California Sets New Daily Record Of 379 Virus Deaths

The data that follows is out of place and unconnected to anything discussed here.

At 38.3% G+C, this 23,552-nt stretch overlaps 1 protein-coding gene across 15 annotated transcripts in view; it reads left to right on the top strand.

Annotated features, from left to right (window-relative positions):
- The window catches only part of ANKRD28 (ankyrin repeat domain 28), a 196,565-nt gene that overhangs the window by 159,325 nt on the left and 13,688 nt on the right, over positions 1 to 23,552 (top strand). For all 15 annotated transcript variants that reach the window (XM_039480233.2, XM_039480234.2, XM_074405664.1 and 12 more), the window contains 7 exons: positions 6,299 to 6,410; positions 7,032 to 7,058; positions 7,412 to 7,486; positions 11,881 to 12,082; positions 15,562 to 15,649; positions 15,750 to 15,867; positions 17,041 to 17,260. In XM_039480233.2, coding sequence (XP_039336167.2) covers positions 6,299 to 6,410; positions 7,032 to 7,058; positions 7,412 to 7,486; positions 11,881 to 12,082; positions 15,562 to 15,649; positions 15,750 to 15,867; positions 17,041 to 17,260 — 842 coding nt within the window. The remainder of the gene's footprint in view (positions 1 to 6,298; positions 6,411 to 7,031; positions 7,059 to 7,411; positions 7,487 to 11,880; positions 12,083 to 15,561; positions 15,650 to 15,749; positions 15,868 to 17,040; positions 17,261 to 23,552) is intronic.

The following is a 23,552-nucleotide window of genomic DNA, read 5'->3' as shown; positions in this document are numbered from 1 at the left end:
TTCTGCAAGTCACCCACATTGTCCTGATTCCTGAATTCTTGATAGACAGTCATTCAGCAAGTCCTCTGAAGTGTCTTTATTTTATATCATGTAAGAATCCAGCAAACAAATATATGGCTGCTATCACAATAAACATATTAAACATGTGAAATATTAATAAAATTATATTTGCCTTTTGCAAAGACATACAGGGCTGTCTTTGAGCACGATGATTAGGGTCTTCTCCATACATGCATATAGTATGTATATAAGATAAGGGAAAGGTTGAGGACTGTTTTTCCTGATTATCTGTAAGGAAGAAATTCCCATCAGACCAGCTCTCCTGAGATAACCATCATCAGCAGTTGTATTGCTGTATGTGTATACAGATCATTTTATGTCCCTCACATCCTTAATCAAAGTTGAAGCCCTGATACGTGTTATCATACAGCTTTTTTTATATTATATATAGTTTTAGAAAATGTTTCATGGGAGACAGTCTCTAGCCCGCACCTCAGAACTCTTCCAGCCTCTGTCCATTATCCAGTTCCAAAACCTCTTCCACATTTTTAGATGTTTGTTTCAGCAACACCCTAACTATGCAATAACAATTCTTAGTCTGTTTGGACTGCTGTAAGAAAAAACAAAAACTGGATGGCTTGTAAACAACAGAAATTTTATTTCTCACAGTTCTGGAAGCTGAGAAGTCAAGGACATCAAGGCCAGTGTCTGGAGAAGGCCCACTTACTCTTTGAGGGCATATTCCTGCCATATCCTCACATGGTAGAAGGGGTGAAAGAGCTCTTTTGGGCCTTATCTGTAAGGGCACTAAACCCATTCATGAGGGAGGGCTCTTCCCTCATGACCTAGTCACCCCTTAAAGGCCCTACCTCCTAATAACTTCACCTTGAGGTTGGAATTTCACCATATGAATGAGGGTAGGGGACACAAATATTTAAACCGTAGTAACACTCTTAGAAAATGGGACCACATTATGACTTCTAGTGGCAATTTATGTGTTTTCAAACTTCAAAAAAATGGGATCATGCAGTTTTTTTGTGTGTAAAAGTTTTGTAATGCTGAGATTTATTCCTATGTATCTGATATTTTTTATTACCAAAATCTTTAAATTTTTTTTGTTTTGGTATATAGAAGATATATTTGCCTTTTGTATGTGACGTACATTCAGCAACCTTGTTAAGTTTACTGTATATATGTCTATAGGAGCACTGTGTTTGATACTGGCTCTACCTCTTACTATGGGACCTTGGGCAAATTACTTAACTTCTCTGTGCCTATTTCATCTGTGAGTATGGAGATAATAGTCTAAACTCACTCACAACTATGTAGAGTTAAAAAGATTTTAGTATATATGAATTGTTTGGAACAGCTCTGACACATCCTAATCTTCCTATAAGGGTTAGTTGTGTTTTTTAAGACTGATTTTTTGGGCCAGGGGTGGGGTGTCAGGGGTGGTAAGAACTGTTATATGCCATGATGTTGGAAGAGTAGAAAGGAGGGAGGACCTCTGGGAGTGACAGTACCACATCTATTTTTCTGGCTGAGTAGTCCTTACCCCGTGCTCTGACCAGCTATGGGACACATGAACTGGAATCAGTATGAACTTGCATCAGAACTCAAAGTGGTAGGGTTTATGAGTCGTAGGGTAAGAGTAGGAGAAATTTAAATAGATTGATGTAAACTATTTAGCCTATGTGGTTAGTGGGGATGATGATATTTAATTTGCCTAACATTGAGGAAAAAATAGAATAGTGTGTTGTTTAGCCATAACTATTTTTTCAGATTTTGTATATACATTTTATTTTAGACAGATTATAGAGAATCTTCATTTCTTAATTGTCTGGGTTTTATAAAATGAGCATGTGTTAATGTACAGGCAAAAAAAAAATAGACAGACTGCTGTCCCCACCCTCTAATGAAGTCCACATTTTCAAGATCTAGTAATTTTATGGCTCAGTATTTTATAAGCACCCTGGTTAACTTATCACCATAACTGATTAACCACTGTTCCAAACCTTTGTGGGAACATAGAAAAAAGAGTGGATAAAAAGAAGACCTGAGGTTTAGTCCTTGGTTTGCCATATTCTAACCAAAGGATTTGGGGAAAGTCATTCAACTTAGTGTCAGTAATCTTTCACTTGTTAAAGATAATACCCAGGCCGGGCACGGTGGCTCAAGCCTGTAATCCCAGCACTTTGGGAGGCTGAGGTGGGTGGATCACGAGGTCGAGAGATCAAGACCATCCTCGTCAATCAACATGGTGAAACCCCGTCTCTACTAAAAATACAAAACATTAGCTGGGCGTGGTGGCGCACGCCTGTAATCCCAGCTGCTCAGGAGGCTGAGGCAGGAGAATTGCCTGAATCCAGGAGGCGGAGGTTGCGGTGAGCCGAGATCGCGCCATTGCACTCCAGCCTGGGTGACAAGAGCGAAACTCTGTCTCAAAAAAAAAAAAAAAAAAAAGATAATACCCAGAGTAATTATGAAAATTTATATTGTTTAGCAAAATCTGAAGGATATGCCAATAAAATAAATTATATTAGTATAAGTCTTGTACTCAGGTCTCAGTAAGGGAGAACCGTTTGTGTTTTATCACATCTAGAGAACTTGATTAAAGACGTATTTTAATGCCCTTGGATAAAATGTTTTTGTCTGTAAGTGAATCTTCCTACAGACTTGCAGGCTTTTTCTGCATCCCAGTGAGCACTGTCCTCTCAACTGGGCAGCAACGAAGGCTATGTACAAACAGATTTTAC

Speaker 1: 00:00 Hospitals across the state are running out of ICU beds for COVID patients, ambulances are backed up waiting outside emergency rooms and triaged tents are going up. California is seeing some of its highest rates of infection. And now ICU capacity is at 0% in the Southern region while it's at 3% statewide. So how are hospitals coping with the surge Demetrius Alexio, who is president and CEO of the hospital association of San Diego and Imperial counties joins us now. Demetrius welcome. Speaker 2: 00:33 Thank you. Uh, happy to be here. Uh, Speaker 1: 00:35 Demetrius, when we hear that ICU capacity is at 0% in the Southern California region, what exactly does that mean on the ground? And in hospitals? Speaker 2: 00:44 It means, uh, several things to me, one, uh, that we're all busy because Southern California region is more than just any one County. It's a number of different counties. And for us collectively to be at zero, it means, uh, that most of our counties now are really getting impacted, uh, with IC capacity being strained. Speaker 1: 01:03 And what does ICU capacity look like here in San Diego County specifically? Speaker 2: 01:07 So, uh, latest numbers I saw we have about 84 beds that are open and available. Um, but the rate limiting factor for all of this is staffing. And most recently we have about 30 beds that are staffed and immediately available. Speaker 1: 01:23 And, you know, we're hearing that, you know, again, there is 0% or below 1% availability of ICU beds in regions across the state. And at least one local facility has reported that they are over capacity at 109% full. Does that mean we have zero beds in some places and how can a facility be more than 100% full? Speaker 2: 01:45 So, um, no, it doesn't mean that we don't have any beds. Our hospitals are definitely resourceful. Um, so you have a number of licensed beds available and as you start to push those limits, uh, what a hospital will do is activate their surge plans and you get over a hundred percent by starting use other spaces that you normally wouldn't use that are safe to use, but in normal times you wouldn't use those spaces. So that's where our hospitals will continue to activate some of those other spaces as needed. But, you know, frankly, we'd all love to be in a better place where we have plenty of beds available, but right now that's just not the case. Speaker 1: 02:20 Mm. And, and how about Imperial County? How are they doing in terms of ICU capacity? Speaker 2: 02:25 They are pretty much full as well. Uh, this is something, uh, where the challenge this time around is the first time when we hit our surge. Uh, San Diego County in normal times is a relief valve in normal transfer patterns, uh, through mutual aid. And the challenge this go round is that, uh, San Diego is pretty impacted. So Imperial County is starting to activate their surgical plans as well, starting to use their alternative care site, uh, popping up tents, uh, in front of the hospitals, et cetera, to utilize other spaces, to increase capacity for the demand. That seems to be relentless at the moment. Speaker 1: 03:01 How does that compare to ICU capacity in other counties in the Southern California region? Speaker 2: 03:06 My understanding and obviously, uh, with our, with our association, my focus is primarily saying they're going to Imperial, but what I hear anecdotally is other counties are really feeling the same crunch. Uh, just the number of cases coming in. Um, the number of hospitalizations continues to increase. I can say specifically here in San Diego, you know, we're averaging about 30 to 40 more hospitalizations each day. And what's interesting is if you go back to October 25th, uh, when we sort of hit a bottom level, we at 178 hospitalizations. And as of yesterday, we were at 1,221 COVID positive patients hospitalized. So you can see, you know, you're talking over a 400% increase, uh, which, you know, creates some significant challenges. Speaker 1: 03:52 And as you mentioned, one of the main concerns right now is a lack of, of doctors and nurses. What's the plan to address that need in our area. Speaker 2: 04:01 So, um, staffing is the rate limiting factor in normal times. Um, you know, you access, uh, staffing agencies, traveler nurses, uh, et cetera. And the challenge right now is we're not the only County that's feeling this, the whole state is feeling this pinch. And in fact, uh, many parts and most of the United States is also feeling the surges. So literally you're competing with the whole country for staffing. So we did get some relief, uh, with some nurse staffing ratios, uh, potentially, uh, some relaxation there, which can expand staffing, but then some of our hospitals are utilizing other resources. Uh, nurses are picking up extra shifts. You know, that's the real challenge in all of this is it's not about the beds. It's really about the staffing and with the nurses and doctors and other clinicians. I mean, they've been at this for nine to 10 months, so folks are exhausted, but they're continuing to push forward. And that's where, you know, we continue to hope that folks will stay home and do all the right things so that we can start to bend this curve and create some relief with vaccines on the horizon. Speaker 1: 05:05 You mentioned that we're competing for travel nurses with the rest of the U S are there any other pools of workers that we can tap into? Speaker 2: 05:13 Well, you know, I mean, potentially you could look at other countries where there may be some opportunities. And I know some of those discussions are probably in the preliminary phases happening, but you know, that takes time too, because you have to sort through pieces as well as, um, ensuring competency, et cetera. So, you know, those are real challenges. So in the short term, it really is sort of buckle up and continue to push forward and push through this and ensure that everybody gets the access to care that they need. Speaker 1: 05:39 And can you explain to me why there's so much fluctuation in terms of staffing right now? Speaker 2: 05:44 Well, the challenge is, is that, you know, in normal times, uh, we had shortages of physicians. Uh, nurses can be a challenge, but you know, again, normally you have other opportunities to backfill and bring in other nurses. And that just isn't the case right now, because there's so much demand throughout the country that a lot of those normal resource pools aren't readily available, like they normally would be, Speaker 1: 06:08 Why are there these fluctuations? Is it burnout? I mean, what's happening. Speaker 2: 06:12 So yes, uh, burnout is a challenge. I mean, you're talking 10 months of continuous shifts, continuing challenges, the stress, um, on top of it, you know, many schools aren't necessarily back in order full time. So that creates other challenges, especially for households where two people are working. So there is just, you know, the resiliency of the workforce is something I am concerned with as we continue to move forward. And that's where, again, we're hopeful with vaccines starting to roll out and that there is a light at the end of the tunnel that we will get through this. Speaker 1: 06:44 Uh, well, the availability of the vaccine improves staffing levels. You think, I mean, is that something you project, Speaker 2: 06:50 Uh, from the, what we've heard from the vaccines is, you know, there is an opportunity there to add some immunity to folks to start to help our workforce, because that's the other challenge as well, is that early on, um, most of the people who were catching COVID cases, um, were more in the community. It wasn't so much impact in the workforce, but we're hearing more and more of that spread impacting the workforce is, uh, uh, some of our nurses and others are, you know, feeling the same pressures and taking a moment. And that's where, unfortunately it is impacting our workforce as well. So yes, the vaccine will provide some hope, but in the short-term we've just got to continue to do the right things, social distance wear masks, stay home. And we can't, Speaker 1: 07:32 I've been speaking with Demetrius Alexio president and CEO of the hospital association of San Diego and Imperial counties. Demetrius, thank you so much for joining us. Thank you.